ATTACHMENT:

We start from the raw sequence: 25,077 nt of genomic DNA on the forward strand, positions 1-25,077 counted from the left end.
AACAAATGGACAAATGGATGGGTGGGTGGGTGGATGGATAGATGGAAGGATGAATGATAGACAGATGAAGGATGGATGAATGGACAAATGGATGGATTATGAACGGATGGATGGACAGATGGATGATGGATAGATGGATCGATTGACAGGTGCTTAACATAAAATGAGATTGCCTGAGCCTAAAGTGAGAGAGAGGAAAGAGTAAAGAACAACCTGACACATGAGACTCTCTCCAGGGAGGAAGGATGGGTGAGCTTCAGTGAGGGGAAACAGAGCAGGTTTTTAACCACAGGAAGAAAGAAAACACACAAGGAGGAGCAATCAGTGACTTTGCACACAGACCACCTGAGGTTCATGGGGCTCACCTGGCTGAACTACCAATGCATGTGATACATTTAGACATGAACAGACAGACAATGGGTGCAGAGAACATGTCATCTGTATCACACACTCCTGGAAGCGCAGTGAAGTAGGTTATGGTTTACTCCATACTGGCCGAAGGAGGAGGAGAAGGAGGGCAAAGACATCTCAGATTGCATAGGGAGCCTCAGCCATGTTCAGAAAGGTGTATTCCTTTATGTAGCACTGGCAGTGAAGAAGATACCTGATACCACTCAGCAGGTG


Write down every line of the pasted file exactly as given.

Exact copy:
We start from the raw sequence: 25,077 nt of genomic DNA on the forward strand, positions 1-25,077 counted from the left end.
AACAAATGGACAAATGGATGGGTGGGTGGGTGGATGGATAGATGGAAGGATGAATGATAGACAGATGAAGGATGGATGAATGGACAAATGGATGGATTATGAACGGATGGATGGACAGATGGATGATGGATAGATGGATCGATTGACAGGTGCTTAACATAAAATGAGATTGCCTGAGCCTAAAGTGAGAGAGAGGAAAGAGTAAAGAACAACCTGACACATGAGACTCTCTCCAGGGAGGAAGGATGGGTGAGCTTCAGTGAGGGGAAACAGAGCAGGTTTTTAACCACAGGAAGAAAGAAAACACACAAGGAGGAGCAATCAGTGACTTTGCACACAGACCACCTGAGGTTCATGGGGCTCACCTGGCTGAACTACCAATGCATGTGATACATTTAGACATGAACAGACAGACAATGGGTGCAGAGAACATGTCATCTGTATCACACACTCCTGGAAGCGCAGTGAAGTAGGTTATGGTTTACTCCATACTGGCCGAAGGAGGAGGAGAAGGAGGGCAAAGACATCTCAGATTGCATAGGGAGCCTCAGCCATGTTCAGAAAGGTGTATTCCTTTATGTAGCACTGGCAGTGAAGAAGATACCTGATACCACTCAGCAGGTG